Erosion in Walla Walla County
Cultivation of the Walla Walla area began in the 1860s. Since then, agriculture has grown to become a major part of the Walla Walla County economy and culture. A detailed, but not comprehensive, list of the products grown includes the major crops of wheat, barley, corn, potatoes and the minor crops of canary peas, dry peas, winter peas, garbanzo beans, lentils, mustard, canola, buckwheat, safflower, sunflower, carrots, winter onions, summer onions, asparagus, dry beans, lima beans, strawberries, apples, peaches, apricots, plums/prunes, nectarines, wine grapes, juice grapes, mint, alfalfa hay, and alfalfa seed (Hooker).
Currently, Walla Walla County has about 604,000 acres of cropland in production. 490,000 acres of this cropland are in dry cropland systems, while the rest are irrigated. Of the dry cropland area, 148,000 acres are part of the Conservation Reserve Program sponsored by the Natural Resources Conservation Service, which requires that these acres have a perennial plant cover during their enrollment of 10+ years (Hooker).
While this agricultural development is an important part of Walla Walla County, the current use of the land is leading to severe problems in the quality and quantity of the topsoil. According to statistics on soil erosion in southeastern Washington, somewhere between 2 to 10 tons/acre/year of topsoil could be lost in Walla Walla County as a result of both wind and water erosion (www.wa.nrcs.usda.gov). For the croplands enrolled in the Conservation Reserve program, that number is much lower at <1 ton/acre/year (Hooker).
Some soil erosion is a natural phenomenon, however agricultural development expedites the process by the alteration of the natural vegetative cover. Often, exotic species are brought into the area as agricultural crops. Since they have not adapted with the soil in the area, these species are unable to protect the soil and support the soil with their root structures.
The main reason why agricultural development increases soil erosion is that a continuous vegetative cover does not exist throughout the year. Traditionally, after crops are harvested in the fall, farmers till under all old vegetative cover to help prepare the soil for the next spring’s planting. Without a vegetative cover and root structure throughout the winter and early spring, the soil becomes vulnerable to erosion.
When soil does not have a cover to protect it or roots to hold it together, it becomes vulnerable to soil erosion (Figure 1) Soil erosion occurs in two main ways, with either water or wind. When rain falls on uncovered soil, the surface absorbs all of the energy from the raindrops, resulting in detachment of soil particles. Surface water builds up and transports the soil particles down slope. Wind transportation is also a major factor in soil erosion, particularly in the arid regions of Washington. (Gebhardt). Soil erosion by water can result in rills (Figure 2), which can develop into larger gullies (Figure 3), or result in a sheetwash (Figure 4) or sheet flood erosion (Figure 5).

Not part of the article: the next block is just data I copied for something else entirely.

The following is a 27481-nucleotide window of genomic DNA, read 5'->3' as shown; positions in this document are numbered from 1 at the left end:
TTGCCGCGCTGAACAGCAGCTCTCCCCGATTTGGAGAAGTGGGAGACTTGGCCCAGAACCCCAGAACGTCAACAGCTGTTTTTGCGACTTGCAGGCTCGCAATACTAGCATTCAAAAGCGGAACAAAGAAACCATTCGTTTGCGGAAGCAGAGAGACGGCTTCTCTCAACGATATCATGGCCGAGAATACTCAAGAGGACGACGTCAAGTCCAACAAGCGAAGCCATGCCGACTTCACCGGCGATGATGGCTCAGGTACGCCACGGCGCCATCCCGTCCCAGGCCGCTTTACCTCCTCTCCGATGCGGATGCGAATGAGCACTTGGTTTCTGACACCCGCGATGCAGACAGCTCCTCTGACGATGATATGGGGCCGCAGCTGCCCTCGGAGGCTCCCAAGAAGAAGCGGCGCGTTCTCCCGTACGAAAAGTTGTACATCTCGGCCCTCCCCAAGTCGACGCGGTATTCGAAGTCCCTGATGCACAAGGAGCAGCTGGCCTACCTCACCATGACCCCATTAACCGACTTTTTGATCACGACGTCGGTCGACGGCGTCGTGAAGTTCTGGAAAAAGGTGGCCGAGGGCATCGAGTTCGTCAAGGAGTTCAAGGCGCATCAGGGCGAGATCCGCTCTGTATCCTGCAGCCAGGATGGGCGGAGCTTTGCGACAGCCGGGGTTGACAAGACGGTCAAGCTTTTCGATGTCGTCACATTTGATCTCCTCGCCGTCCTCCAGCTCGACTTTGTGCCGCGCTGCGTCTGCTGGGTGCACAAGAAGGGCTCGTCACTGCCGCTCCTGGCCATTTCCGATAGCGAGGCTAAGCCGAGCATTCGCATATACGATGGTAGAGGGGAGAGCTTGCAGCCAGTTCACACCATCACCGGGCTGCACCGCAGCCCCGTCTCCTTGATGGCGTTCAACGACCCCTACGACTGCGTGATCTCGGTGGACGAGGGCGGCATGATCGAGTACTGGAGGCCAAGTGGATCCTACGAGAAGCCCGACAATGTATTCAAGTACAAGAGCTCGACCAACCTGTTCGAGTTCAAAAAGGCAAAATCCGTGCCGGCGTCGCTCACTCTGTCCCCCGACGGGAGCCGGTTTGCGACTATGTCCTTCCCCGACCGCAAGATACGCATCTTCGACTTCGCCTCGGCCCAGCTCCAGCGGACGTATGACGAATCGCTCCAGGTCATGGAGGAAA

In addition to the loss of quality topsoil for agriculture, soil erosion as a result of agriculture development also has a negative impact on the water quantity and quality of the region. The lack of vegetative cover means that water is not held in one area after it falls, so it does not have the time to infiltrate into the soil, therefore depleting the water table. The increased runoff picks up loosened soil particles, stripping the surface and causing gullying of the soil surface. This runoff water can be highly polluted, with high sediment content, dissolved nutrients, and pesticides from the soil surface (Gebhardt).
Buffers are necessary to decrease the impacts of the erosion, particularly to streams or rivers that are adjacent to cultivated fields. These buffers can be made of earth and used to trap sediment and encourage infiltration, or they can be a vegetative strip that parallels the stream and protects it from harmful products of the agricultural field.
Conventional tillage was developed in the 1800s as a means to provide a suitable seedbed for crops, improve surface drainage and reduce the competition from other plants. This method uses a plow to bury the residue from the previous year’s crop (Gebhardt). Conventional tillage is considered to be tillage practices that result in <15% surface residue after seeding. Surface residue is considered to be any crop organic material remaining from the preceding crop (Hooker).
Over the last century, concern increased about the loss of soil and the
pollution of water as a result of agriculture.